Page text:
Defeating ISIS is the first step to reinstating regional stability. However, easing sectarian and ethnic regional tensions and fostering cooperation and dialogue are the next steps and we have to get those right. It would advantageous to begin work on the post-ISIS discussions now and not after ISIS has been routed territoriality. If the conflict were to end today, the Iraqi Kurds will have the right to sell their own oil, have a large stake in the national revenue and its Peshmerga militias will control more territory as it is has been more effective on the ground than the Iraqi armed forces. The West is not trying to create a free Kurdistan with its support of the Peshmerga militias, but we have to make sure that is known and take steps to ease a transition. Mediation and alliance building should occur to now so the Iraqi government can build trust with the semi-autonomous Kurdish government.

Unfortunately, it is not just the Kurdish Peshmergas that are a threat to regional stability in a post-ISIS world. Iran’s actions in Iraq have been bolstered by a Shi’ite militia which the US has even praised. Recently, the commander of Iraq’s Shi’ite Muslim al-Mukhtar Army militia claimed responsibility for a rocket attack that targeted a Iranian terrorist group that seeks to overthrown the Iranian government. Approximately 15 rockets crashed near the camp of People’s Mujahideen Organisation of Iran and killed 23 of its members. The US even sought to create a Sunni militia within Iraq to counter ISIS.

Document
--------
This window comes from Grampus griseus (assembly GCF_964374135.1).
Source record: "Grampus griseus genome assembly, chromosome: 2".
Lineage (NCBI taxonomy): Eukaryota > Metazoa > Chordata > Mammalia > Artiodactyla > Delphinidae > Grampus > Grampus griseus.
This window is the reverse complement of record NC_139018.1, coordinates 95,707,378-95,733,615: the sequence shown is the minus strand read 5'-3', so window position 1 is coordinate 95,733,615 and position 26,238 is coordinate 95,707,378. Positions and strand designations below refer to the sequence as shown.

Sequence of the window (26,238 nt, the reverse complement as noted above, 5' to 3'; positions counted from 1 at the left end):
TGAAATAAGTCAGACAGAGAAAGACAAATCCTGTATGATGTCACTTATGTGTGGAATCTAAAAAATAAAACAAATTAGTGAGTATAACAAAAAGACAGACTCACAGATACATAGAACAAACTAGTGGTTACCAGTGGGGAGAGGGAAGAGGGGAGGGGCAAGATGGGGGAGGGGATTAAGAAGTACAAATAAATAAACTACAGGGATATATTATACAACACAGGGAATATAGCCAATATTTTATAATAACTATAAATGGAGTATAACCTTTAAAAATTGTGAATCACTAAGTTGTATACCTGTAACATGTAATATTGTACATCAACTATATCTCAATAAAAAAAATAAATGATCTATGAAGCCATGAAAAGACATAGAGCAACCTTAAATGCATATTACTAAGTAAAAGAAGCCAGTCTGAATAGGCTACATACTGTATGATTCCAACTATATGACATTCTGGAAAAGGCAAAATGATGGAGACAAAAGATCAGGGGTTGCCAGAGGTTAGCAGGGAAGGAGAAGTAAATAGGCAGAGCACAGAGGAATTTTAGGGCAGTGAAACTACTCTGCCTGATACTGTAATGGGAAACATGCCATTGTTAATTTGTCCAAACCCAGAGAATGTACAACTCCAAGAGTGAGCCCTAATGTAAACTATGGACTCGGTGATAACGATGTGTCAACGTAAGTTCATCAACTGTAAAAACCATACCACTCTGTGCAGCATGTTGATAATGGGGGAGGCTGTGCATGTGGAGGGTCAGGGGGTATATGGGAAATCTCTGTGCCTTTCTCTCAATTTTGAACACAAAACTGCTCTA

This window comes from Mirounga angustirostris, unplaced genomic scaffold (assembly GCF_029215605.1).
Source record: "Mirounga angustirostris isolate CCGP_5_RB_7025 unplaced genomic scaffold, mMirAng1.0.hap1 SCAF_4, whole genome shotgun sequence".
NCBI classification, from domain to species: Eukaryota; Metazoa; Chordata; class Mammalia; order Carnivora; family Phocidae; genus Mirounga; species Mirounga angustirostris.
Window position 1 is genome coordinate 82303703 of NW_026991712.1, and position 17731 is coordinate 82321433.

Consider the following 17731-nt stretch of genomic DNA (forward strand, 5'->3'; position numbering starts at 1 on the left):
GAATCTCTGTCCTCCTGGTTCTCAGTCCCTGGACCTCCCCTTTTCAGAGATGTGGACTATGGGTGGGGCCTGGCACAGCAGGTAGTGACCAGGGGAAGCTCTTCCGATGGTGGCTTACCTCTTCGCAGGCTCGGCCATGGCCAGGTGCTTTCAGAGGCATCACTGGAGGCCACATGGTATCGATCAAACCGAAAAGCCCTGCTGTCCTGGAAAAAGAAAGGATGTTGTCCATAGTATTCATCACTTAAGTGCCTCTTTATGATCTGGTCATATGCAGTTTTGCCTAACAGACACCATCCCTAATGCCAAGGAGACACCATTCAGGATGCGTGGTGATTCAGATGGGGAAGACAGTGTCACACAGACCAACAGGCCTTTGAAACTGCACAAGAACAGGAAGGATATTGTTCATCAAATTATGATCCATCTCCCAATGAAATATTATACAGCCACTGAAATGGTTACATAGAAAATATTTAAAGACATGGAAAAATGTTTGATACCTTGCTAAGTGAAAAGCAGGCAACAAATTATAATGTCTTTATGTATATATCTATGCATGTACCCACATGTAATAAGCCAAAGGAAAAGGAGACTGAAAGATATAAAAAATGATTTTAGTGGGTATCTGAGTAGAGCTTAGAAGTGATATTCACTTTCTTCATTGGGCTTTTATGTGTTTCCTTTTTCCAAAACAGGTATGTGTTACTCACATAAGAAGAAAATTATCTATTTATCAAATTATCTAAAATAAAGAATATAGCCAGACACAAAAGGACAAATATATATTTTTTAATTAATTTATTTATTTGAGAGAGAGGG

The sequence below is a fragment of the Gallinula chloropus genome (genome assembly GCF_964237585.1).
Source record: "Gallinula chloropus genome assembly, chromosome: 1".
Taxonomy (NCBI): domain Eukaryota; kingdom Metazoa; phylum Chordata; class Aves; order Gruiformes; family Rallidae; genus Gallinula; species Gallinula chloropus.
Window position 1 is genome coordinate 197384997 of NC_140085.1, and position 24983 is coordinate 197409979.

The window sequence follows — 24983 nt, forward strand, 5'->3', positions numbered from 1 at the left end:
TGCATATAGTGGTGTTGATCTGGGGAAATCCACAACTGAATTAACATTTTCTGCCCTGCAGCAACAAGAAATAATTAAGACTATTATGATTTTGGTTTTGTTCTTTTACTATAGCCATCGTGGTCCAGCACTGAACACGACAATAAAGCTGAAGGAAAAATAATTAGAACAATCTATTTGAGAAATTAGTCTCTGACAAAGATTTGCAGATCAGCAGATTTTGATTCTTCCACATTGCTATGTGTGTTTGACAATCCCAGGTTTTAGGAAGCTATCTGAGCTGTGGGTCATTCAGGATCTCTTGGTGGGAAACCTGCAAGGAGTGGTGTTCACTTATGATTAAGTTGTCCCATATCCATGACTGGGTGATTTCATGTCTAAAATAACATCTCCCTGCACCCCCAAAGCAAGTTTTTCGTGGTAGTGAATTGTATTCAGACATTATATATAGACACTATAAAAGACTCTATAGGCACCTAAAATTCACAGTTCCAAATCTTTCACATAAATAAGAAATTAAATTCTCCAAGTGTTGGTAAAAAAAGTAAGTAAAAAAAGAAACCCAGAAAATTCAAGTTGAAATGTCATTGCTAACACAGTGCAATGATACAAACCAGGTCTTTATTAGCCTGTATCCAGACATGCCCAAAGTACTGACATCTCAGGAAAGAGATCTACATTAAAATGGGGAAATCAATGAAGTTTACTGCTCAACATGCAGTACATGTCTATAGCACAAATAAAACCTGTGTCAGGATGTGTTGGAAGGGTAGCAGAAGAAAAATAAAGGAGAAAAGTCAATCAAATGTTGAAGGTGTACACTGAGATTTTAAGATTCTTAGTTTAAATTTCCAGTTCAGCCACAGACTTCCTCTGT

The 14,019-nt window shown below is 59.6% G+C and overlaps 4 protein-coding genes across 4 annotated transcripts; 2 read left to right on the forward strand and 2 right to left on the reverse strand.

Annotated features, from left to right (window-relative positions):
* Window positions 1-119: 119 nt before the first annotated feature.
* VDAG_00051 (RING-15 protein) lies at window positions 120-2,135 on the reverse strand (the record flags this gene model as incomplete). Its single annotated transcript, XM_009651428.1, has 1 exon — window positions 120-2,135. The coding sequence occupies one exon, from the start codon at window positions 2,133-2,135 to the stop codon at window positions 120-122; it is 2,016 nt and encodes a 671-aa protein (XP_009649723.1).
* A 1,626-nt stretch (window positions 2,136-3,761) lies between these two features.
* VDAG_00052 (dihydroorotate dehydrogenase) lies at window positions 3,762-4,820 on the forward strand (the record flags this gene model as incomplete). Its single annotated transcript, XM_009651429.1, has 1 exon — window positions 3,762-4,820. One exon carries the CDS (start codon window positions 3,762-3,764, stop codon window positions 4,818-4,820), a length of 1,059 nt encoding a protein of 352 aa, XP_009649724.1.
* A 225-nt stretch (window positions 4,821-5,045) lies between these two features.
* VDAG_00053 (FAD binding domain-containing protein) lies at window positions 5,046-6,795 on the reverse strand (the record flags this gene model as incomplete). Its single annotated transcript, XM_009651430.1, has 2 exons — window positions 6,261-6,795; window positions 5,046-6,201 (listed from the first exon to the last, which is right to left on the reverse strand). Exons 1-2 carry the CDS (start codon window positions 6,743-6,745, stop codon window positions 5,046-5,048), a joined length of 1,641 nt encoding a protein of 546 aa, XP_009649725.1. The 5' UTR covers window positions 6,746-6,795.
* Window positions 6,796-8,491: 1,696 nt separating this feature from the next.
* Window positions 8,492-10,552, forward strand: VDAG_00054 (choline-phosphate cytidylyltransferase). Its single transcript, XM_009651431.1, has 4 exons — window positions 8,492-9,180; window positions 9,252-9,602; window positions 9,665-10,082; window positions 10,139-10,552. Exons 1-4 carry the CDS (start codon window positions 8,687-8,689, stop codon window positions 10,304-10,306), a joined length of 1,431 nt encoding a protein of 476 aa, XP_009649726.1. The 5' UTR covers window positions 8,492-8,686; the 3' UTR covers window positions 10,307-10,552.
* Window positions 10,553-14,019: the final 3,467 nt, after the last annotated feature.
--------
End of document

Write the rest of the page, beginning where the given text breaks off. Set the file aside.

The fact of the matter is that in our pursuit to rid the Middle East of ISIS-central, we are relying on irregular militias that have a history of ethnic and/or secular divisions between themselves and the government. If nothing is done to mitigate this, another conflict will surely be born out of already existing tensions, the increase weaponry and weakened Iraqi and Syrian government security forces. There has to be a plan to integrate fighters into Iraq’s National Security Forces, disarming the various militias of their arsenal, a larger economic and governance plan that encompasses everyone and the potential citizenship of foreign fighters.

Iraq’s government and its regional and international partners should begin work on this now. So when ISIS has been routed, nation-building can begin united and not divided.


Feature Photo: PKK & PUK Peshmerga on the way to the frontline in Kirkuk – Kurdish Struggle,  Flickr, 2015

Inset Photo: Estimated territory occupied by Kurdish majority – Wikimedia Commons, 2015

Inset Photo: Kurdish Peshmerga on top of a T-55 Tank – Wikimedia Commons

DefenceReport’s Analysis is a multi-format blog that is based on opinions, insights and dedicated research from DefRep editorial staff and writers. The analysis expressed here are the author’s own and are separate from DefRep reports, which are based on independent and objective reporting.

By Stewart Webb

The editor of DefenceReport and Senior Analyst, Stewart Webb holds a MScEcon in Security Studies from Aberystwyth University and a BA in Political Science from Acadia University. A frequent guest on defence issues for CTV National News, and other Canadian media outlets, his specialities include commentary on terrorist/insurgent activity and Canadian defence issues. Stewart can be contacted at: [email protected]